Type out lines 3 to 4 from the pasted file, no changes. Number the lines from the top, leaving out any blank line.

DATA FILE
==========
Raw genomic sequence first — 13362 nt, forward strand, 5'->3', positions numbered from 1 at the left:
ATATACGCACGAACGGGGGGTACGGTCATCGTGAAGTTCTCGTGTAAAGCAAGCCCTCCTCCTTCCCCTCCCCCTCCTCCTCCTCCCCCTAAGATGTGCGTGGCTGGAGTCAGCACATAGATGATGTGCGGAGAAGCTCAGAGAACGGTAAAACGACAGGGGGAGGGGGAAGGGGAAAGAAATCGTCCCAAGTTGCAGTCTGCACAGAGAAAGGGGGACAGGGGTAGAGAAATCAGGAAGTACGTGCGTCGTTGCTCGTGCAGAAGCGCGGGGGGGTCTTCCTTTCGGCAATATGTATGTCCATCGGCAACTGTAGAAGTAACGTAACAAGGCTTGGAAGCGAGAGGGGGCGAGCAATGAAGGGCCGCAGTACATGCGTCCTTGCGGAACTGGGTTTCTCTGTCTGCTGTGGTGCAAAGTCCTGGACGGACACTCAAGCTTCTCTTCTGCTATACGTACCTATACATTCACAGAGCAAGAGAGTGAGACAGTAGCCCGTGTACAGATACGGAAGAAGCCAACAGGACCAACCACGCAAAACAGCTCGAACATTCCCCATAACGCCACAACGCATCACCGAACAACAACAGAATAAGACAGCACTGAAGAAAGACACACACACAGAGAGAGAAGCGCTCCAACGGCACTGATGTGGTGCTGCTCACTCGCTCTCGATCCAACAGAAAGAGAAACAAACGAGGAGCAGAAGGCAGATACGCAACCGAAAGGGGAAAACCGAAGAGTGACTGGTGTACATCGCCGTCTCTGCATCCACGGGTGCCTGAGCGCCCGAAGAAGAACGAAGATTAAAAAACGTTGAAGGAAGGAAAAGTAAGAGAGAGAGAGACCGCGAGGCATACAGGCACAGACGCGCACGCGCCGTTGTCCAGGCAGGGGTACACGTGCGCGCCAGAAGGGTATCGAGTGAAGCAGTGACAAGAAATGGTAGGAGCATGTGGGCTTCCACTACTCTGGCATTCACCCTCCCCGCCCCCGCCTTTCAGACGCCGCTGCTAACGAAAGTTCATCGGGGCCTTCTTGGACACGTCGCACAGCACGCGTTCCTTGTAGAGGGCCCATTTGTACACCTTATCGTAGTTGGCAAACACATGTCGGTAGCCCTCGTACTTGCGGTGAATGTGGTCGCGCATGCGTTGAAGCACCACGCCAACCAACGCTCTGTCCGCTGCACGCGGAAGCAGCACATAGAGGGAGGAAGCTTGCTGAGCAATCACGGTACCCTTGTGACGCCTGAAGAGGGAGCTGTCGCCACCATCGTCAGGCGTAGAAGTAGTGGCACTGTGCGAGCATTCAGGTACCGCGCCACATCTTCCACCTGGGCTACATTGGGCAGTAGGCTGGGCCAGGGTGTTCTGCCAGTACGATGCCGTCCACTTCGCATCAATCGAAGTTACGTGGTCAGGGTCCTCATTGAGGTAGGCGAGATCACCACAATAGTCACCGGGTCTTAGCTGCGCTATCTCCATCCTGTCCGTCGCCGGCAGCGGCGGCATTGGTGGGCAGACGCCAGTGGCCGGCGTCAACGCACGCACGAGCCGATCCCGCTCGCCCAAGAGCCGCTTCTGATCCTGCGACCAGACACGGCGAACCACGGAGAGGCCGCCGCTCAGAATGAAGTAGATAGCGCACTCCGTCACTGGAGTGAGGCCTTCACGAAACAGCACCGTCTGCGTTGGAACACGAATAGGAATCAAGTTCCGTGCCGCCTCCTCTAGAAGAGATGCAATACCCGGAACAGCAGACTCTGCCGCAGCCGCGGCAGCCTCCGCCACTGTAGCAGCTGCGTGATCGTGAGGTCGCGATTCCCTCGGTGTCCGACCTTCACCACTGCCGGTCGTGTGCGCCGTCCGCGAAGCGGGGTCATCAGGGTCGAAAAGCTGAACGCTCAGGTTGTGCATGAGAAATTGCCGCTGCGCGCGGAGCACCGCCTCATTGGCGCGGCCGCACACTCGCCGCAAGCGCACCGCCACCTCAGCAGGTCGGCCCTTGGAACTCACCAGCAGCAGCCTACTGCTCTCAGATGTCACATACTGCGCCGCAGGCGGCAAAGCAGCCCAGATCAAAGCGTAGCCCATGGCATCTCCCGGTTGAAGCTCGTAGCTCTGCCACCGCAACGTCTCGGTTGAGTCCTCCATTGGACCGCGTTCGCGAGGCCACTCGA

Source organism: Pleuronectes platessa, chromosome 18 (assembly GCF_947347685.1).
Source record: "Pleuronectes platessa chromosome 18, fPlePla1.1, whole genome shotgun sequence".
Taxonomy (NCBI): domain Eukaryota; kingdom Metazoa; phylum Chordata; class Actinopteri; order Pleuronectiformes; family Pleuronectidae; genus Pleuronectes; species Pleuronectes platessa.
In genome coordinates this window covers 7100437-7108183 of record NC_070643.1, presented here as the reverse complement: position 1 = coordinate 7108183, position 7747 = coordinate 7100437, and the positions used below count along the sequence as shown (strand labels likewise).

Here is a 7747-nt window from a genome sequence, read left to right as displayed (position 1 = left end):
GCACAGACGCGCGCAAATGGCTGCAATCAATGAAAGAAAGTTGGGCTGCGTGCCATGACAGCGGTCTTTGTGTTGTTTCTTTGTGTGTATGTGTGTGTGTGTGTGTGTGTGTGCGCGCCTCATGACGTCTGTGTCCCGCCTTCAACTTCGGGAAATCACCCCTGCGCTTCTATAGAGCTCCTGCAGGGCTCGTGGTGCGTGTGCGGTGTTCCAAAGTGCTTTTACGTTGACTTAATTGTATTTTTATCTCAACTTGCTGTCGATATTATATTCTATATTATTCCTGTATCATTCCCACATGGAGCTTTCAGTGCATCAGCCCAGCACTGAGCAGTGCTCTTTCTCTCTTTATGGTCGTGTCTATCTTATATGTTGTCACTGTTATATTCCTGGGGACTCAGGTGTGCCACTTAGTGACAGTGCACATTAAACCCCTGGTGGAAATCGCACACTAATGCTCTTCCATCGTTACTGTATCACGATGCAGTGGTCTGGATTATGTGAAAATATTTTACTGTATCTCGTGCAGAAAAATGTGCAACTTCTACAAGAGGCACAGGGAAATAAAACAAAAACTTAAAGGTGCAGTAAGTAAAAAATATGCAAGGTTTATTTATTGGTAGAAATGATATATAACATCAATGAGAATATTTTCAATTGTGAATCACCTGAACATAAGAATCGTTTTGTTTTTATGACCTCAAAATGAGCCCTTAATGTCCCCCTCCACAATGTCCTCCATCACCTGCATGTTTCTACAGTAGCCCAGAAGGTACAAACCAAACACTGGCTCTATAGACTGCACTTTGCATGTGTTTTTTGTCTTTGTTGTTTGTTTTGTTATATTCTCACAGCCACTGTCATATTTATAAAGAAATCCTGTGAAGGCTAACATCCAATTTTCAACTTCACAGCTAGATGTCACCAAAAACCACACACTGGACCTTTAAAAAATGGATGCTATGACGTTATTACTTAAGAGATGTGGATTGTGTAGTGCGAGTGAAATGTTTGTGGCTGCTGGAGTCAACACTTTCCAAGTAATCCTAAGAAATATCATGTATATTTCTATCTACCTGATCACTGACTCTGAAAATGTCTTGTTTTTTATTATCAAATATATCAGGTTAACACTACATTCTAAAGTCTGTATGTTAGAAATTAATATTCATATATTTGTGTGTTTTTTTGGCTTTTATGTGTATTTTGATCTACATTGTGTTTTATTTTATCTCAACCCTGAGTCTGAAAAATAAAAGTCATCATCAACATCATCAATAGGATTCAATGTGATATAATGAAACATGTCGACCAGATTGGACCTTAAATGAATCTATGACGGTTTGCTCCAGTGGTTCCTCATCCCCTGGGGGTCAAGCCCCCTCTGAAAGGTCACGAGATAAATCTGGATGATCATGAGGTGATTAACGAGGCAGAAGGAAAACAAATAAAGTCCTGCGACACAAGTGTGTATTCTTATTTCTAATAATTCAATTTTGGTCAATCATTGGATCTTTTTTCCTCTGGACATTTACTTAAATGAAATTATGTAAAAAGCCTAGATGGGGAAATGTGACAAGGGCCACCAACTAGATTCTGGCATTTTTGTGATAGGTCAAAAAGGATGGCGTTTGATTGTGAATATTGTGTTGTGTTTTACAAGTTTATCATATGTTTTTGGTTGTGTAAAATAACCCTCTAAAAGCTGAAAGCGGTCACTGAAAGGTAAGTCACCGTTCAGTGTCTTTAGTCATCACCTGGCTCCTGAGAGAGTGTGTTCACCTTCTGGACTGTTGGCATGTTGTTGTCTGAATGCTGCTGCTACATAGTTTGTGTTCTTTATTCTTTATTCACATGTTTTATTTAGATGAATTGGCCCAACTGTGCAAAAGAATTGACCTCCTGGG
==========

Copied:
Source organism: Pleuronectes platessa, chromosome 18 (assembly GCF_947347685.1).
Source record: "Pleuronectes platessa chromosome 18, fPlePla1.1, whole genome shotgun sequence".